The Risk Channel of Unconventional Monetary Policy (Job Market Paper)
Abstract: This paper examines how unconventional monetary policy affects asset prices and macroeconomic conditions by reallocating risk in the economy. I consider an environment with two main ingredients: heterogeneity in risk tolerance and limited asset market participation. Risk-tolerant investors take leveraged positions, exposing the economy to balance sheet recessions. Limited asset market participation implies the balance sheet of the central bank is non-neutral. Unconventional monetary policy reduces the risk premium and endogenous volatility. During balance sheet recessions, asset purchases boost investment and growth. In contrast, during normal times, the expectation of future interventions reduces growth by its impact on savings. A commitment by the central bank to unwind its portfolio early, conditional on the recovery of leveraged institutions' balance sheet, reduces the risk premium by more than strategies involving holding its portfolio for longer. Asset purchases also have implications for the concentration of risk. Leveraged institutions respond to the policy by reducing risk-taking relatively more than risk-averse investors. As risk concentration falls, the probability of negative tail-events is reduced, enhancing financial stability.
Optimal Unconventional Monetary Policy: A Two-Period Example
Abstract: I study the optimal design of unconventional monetary policy in an environment with two frictions: limited asset market participation and a moral hazard in the financial sector that limits idiosyncratic risk sharing. I consider a two-period setting that allows for a sharp characterization of the optimal policy. I show that the optimal policy will always deviate from the full participation equilibrium, as the central bank faces a trade-off between correcting a pecuniary externality generated by the moral hazard problem and providing the appropriate exposure to risk to non-participants. Comparative statics exercises indicate the central bank should expand its balance sheet after negative shocks. Asset prices would vary less under the optimal policy compared to the laissez-faire equilibrium.
Research in Progress
Entrepreneurship and Idiosyncratic Risk Premium in Village Economies (joint with Robert M. Townsend)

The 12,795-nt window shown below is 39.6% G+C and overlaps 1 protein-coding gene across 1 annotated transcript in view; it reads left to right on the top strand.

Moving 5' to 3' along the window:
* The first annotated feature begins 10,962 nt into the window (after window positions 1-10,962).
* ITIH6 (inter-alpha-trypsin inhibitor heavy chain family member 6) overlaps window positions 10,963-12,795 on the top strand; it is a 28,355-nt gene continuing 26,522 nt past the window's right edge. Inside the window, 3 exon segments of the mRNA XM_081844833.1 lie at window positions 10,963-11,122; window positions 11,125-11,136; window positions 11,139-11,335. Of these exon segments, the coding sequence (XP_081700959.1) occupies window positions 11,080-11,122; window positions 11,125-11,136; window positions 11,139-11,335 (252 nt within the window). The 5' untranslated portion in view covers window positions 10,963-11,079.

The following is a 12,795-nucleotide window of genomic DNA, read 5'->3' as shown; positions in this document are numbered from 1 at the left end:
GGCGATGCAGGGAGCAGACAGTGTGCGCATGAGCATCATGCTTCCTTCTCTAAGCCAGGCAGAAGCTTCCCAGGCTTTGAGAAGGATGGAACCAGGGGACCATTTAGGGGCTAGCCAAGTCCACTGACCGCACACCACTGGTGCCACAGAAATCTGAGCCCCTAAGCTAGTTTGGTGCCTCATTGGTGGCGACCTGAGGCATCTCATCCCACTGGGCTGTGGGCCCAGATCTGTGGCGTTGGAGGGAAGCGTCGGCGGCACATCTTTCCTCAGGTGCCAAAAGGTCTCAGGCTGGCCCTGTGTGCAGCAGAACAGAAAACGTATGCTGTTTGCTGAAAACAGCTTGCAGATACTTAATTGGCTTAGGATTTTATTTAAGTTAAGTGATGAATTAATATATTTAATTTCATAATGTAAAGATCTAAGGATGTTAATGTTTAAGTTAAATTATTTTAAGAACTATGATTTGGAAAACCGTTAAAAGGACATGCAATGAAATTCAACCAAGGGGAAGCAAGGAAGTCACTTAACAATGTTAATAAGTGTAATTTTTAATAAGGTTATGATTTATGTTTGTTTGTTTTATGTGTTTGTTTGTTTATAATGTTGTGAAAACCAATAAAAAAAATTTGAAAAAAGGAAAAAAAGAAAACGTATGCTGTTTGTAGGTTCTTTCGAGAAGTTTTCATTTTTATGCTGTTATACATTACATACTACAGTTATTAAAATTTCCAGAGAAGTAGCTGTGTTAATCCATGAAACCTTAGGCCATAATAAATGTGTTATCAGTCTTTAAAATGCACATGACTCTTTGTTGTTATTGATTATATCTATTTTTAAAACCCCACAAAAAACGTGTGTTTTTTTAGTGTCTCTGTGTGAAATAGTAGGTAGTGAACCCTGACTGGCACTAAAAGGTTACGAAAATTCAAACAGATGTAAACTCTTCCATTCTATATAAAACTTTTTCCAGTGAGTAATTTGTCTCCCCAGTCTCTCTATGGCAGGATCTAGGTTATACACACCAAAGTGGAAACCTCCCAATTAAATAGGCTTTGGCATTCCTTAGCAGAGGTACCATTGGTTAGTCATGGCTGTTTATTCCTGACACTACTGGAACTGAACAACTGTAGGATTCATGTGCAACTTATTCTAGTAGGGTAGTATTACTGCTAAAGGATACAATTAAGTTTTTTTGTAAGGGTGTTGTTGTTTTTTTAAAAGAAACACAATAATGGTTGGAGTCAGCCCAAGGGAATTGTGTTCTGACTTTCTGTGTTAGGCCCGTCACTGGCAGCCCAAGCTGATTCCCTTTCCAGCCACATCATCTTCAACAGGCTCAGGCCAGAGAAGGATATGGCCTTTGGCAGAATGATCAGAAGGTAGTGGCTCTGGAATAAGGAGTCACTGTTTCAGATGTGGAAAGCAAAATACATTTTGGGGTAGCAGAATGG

Abstract: Data on the return of farm and non-farm business enterprises in Thailand indicates that idiosyncratic risk commands a positive price in equilibrium. We study the determination of the idiosyncratic risk premium and its implications in a life-cycle framework where entrepreneurs have limited insurance due to a moral hazard friction. We argue that the price of idiosyncratic risk is determined in the long-run by entrepreneur's savings behavior. In particular, an increase in the bequest motive will reduce the idiosyncratic premium, as it increases entrepreneur's risk bearing capacity. A reduction in uninsurable volatility reduces the premium only in the short-run, as it reverts to the original level in the long-run. The effects of idiosyncratic volatility on growth and the distribution of capital depends on the strength of a precautionary motive. For high levels of risk aversion, a reduction in uninsurable volatility reduces growth and it increases the concentration of capital on older households. We test the predictions using data from business enterprises in Thailand and structurally estimate the model to evaluate the impact of a financial innovation that increases the availability of insurance to entrepreneurs.
Fiscal Fragility (joint with Nicolas Caramp)
Abstract: We study how the level, maturity structure and asset composition of government debt affects the severity of crises and the effectiveness of stabilization policies. We consider a small modification of the basic New Keynesian model: we assume the government has access to distortionary taxation, but not to lump-sum taxes. In contrast to the pervasiveness of multiple equilibria in the New Keynesian literature, equilibrium is now unique. Second, both fiscal and monetary policies become less powerful in high debt economies, meaning both the fiscal multiplier and the response to changes in the monetary policy are attenuated. The level of debt also has implications for how the economy responds to shocks. In response to a preference shock that pushes the economy into a liquidity trap, high debt economies experience larger and more prolonged recessions. Moreover, the maturity structure and asset composition matters. Economies with the same level of debt, but a higher fraction of long-term debt will face a smaller recession in the liquidity trap experiment. An economy with a higher fraction of long-term indexed debt will have more effective stabilization policies and it will be less affected by the preference shock. Therefore, more indebted economies and economies that rely less on long-term or indexed debt are, in this sense, more fragile.